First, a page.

Who is this lion that has made a name for one of the smallest departments in France?

You have undoubtedly heard of him before… He is our favourite feline, impossible to miss, who has been watching over the town for almost 140 years. Our Lion leaves no one indifferent, from those born and raised here to people just discovering our home. As the symbol and guardian of the town, he is also a visual marker… and even an opportunity for an urban safari.

The Lion of Belfort is a monumental sculpture measuring 22 metres in length and 11 metres in height, created by Frédéric-Auguste Bartholdi, a famous Alsatian sculptor between 1875 and 1880. It commemorates the town’s resistance to the siege laid by the Prussians during the Franco-Prussian War (1870-1871). It was a memorable event for the town, because its population’s heroic struggle kept it French, unlike neighbouring communities in Alsace.

For Bartholdi, the choice of location was of vital importance: “The monument needs to be in a prominent position and identified with the town”. Out of the blocks of pink sandstone, carved and assembled against the limestone cliff, a powerful animal was born as a symbol of firmness, resistance and valour: “The monument represents, in a colossal form, a lion feeling pestered, cornered and terrible in his fury…”. It is not however the Lion of Vengeance. The big cat’s attitude was meant to “glorify the energy of the defence” rather than recalling a victory or a defeat. A section of the Museum of History retraces the full thought process and development of the sculptural project.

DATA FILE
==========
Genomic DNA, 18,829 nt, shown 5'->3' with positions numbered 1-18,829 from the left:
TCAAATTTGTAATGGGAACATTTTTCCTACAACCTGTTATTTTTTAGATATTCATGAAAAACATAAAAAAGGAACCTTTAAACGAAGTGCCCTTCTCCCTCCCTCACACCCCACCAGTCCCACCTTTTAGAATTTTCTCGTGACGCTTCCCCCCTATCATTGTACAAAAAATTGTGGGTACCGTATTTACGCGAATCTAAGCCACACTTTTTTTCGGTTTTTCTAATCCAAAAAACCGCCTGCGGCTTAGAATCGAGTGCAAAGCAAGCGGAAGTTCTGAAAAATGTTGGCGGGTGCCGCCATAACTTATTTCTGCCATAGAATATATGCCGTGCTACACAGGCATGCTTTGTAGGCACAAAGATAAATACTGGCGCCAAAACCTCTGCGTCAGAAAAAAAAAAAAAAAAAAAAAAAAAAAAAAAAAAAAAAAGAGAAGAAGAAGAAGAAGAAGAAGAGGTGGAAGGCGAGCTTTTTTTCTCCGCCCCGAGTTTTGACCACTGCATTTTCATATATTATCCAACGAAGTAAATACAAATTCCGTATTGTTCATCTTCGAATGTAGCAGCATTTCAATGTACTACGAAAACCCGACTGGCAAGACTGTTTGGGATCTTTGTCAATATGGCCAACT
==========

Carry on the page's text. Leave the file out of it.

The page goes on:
Facing west, Bartholdi’s feline looks out towards its cousin across the Atlantic, a gift from France in honour of the centenary of US Independence: the Statue of Liberty.